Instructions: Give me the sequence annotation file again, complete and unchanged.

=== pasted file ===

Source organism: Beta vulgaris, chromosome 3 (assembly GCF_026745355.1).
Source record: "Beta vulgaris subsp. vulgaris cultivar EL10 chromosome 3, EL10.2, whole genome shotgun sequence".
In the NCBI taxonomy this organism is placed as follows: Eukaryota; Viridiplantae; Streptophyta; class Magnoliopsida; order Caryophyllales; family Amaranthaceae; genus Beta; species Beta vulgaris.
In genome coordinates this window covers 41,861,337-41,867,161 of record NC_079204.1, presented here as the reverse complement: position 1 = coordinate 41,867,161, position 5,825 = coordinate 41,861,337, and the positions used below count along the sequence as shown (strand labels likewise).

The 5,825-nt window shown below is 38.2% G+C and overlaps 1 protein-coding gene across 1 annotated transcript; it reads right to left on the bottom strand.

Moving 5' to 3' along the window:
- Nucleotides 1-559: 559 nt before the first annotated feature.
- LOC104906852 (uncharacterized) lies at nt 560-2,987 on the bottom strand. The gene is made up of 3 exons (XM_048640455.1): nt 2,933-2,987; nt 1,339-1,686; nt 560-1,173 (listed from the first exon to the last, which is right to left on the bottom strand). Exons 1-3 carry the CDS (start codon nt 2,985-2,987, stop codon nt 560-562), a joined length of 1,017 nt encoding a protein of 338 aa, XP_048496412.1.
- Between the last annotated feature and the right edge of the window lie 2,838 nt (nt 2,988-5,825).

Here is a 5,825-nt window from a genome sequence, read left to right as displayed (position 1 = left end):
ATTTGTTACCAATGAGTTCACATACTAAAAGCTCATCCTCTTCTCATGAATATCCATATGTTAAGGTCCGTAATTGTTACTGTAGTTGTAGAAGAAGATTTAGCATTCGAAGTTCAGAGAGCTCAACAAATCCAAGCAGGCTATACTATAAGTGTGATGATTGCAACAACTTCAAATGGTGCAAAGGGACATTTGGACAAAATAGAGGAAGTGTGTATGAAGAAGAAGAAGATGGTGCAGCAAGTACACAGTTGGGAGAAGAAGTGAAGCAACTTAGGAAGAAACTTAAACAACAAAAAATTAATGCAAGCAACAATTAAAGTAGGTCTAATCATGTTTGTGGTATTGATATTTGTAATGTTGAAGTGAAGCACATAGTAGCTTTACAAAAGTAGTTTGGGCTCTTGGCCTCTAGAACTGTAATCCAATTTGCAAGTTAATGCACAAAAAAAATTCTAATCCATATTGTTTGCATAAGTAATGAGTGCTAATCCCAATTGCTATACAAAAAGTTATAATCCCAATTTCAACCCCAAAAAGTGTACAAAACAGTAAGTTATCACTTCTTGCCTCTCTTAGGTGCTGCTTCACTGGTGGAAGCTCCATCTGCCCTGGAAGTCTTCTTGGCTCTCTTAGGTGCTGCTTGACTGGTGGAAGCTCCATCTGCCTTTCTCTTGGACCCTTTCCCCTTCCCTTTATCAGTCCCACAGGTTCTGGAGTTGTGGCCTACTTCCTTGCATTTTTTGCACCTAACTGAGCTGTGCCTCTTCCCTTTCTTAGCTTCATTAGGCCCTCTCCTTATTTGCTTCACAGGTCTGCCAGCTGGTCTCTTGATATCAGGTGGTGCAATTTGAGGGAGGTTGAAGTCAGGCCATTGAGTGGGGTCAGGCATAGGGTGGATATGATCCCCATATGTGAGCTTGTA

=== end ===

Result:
Source organism: Beta vulgaris, chromosome 3 (assembly GCF_026745355.1).
Source record: "Beta vulgaris subsp. vulgaris cultivar EL10 chromosome 3, EL10.2, whole genome shotgun sequence".
In the NCBI taxonomy this organism is placed as follows: Eukaryota; Viridiplantae; Streptophyta; class Magnoliopsida; order Caryophyllales; family Amaranthaceae; genus Beta; species Beta vulgaris.
In genome coordinates this window covers 41,861,337-41,867,161 of record NC_079204.1, presented here as the reverse complement: position 1 = coordinate 41,867,161, position 5,825 = coordinate 41,861,337, and the positions used below count along the sequence as shown (strand labels likewise).

The 5,825-nt window shown below is 38.2% G+C and overlaps 1 protein-coding gene across 1 annotated transcript; it reads right to left on the bottom strand.

Moving 5' to 3' along the window:
- Nucleotides 1-559: 559 nt before the first annotated feature.
- LOC104906852 (uncharacterized) lies at nt 560-2,987 on the bottom strand. The gene is made up of 3 exons (XM_048640455.1): nt 2,933-2,987; nt 1,339-1,686; nt 560-1,173 (listed from the first exon to the last, which is right to left on the bottom strand). Exons 1-3 carry the CDS (start codon nt 2,985-2,987, stop codon nt 560-562), a joined length of 1,017 nt encoding a protein of 338 aa, XP_048496412.1.
- Between the last annotated feature and the right edge of the window lie 2,838 nt (nt 2,988-5,825).

Here is a 5,825-nt window from a genome sequence, read left to right as displayed (position 1 = left end):
ATTTGTTACCAATGAGTTCACATACTAAAAGCTCATCCTCTTCTCATGAATATCCATATGTTAAGGTCCGTAATTGTTACTGTAGTTGTAGAAGAAGATTTAGCATTCGAAGTTCAGAGAGCTCAACAAATCCAAGCAGGCTATACTATAAGTGTGATGATTGCAACAACTTCAAATGGTGCAAAGGGACATTTGGACAAAATAGAGGAAGTGTGTATGAAGAAGAAGAAGATGGTGCAGCAAGTACACAGTTGGGAGAAGAAGTGAAGCAACTTAGGAAGAAACTTAAACAACAAAAAATTAATGCAAGCAACAATTAAAGTAGGTCTAATCATGTTTGTGGTATTGATATTTGTAATGTTGAAGTGAAGCACATAGTAGCTTTACAAAAGTAGTTTGGGCTCTTGGCCTCTAGAACTGTAATCCAATTTGCAAGTTAATGCACAAAAAAAATTCTAATCCATATTGTTTGCATAAGTAATGAGTGCTAATCCCAATTGCTATACAAAAAGTTATAATCCCAATTTCAACCCCAAAAAGTGTACAAAACAGTAAGTTATCACTTCTTGCCTCTCTTAGGTGCTGCTTCACTGGTGGAAGCTCCATCTGCCCTGGAAGTCTTCTTGGCTCTCTTAGGTGCTGCTTGACTGGTGGAAGCTCCATCTGCCTTTCTCTTGGACCCTTTCCCCTTCCCTTTATCAGTCCCACAGGTTCTGGAGTTGTGGCCTACTTCCTTGCATTTTTTGCACCTAACTGAGCTGTGCCTCTTCCCTTTCTTAGCTTCATTAGGCCCTCTCCTTATTTGCTTCACAGGTCTGCCAGCTGGTCTCTTGATATCAGGTGGTGCAATTTGAGGGAGGTTGAAGTCAGGCCATTGAGTGGGGTCAGGCATAGGGTGGATATGATCCCCATATGTGAGCTTGTA